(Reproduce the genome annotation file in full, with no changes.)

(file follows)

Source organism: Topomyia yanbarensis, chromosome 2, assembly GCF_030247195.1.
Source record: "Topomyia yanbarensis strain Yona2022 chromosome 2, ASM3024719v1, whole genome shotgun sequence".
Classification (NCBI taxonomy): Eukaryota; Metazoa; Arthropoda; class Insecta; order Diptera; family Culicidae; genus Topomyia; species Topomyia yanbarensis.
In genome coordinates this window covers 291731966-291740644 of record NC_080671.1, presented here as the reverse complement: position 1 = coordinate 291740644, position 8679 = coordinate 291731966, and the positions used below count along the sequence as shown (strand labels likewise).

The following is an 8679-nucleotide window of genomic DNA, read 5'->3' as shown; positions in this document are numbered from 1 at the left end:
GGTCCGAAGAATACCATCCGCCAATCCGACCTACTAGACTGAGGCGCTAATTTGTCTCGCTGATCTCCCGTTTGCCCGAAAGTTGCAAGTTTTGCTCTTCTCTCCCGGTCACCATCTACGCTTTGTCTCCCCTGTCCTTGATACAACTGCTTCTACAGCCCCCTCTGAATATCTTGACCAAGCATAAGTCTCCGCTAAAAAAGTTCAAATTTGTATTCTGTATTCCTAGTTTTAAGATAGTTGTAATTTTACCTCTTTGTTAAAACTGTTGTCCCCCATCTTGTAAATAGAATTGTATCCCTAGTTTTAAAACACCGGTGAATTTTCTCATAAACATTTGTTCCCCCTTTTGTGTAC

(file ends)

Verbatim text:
Source organism: Topomyia yanbarensis, chromosome 2, assembly GCF_030247195.1.
Source record: "Topomyia yanbarensis strain Yona2022 chromosome 2, ASM3024719v1, whole genome shotgun sequence".
Classification (NCBI taxonomy): Eukaryota; Metazoa; Arthropoda; class Insecta; order Diptera; family Culicidae; genus Topomyia; species Topomyia yanbarensis.
In genome coordinates this window covers 291731966-291740644 of record NC_080671.1, presented here as the reverse complement: position 1 = coordinate 291740644, position 8679 = coordinate 291731966, and the positions used below count along the sequence as shown (strand labels likewise).

The following is an 8679-nucleotide window of genomic DNA, read 5'->3' as shown; positions in this document are numbered from 1 at the left end:
GGTCCGAAGAATACCATCCGCCAATCCGACCTACTAGACTGAGGCGCTAATTTGTCTCGCTGATCTCCCGTTTGCCCGAAAGTTGCAAGTTTTGCTCTTCTCTCCCGGTCACCATCTACGCTTTGTCTCCCCTGTCCTTGATACAACTGCTTCTACAGCCCCCTCTGAATATCTTGACCAAGCATAAGTCTCCGCTAAAAAAGTTCAAATTTGTATTCTGTATTCCTAGTTTTAAGATAGTTGTAATTTTACCTCTTTGTTAAAACTGTTGTCCCCCATCTTGTAAATAGAATTGTATCCCTAGTTTTAAAACACCGGTGAATTTTCTCATAAACATTTGTTCCCCCTTTTGTGTAC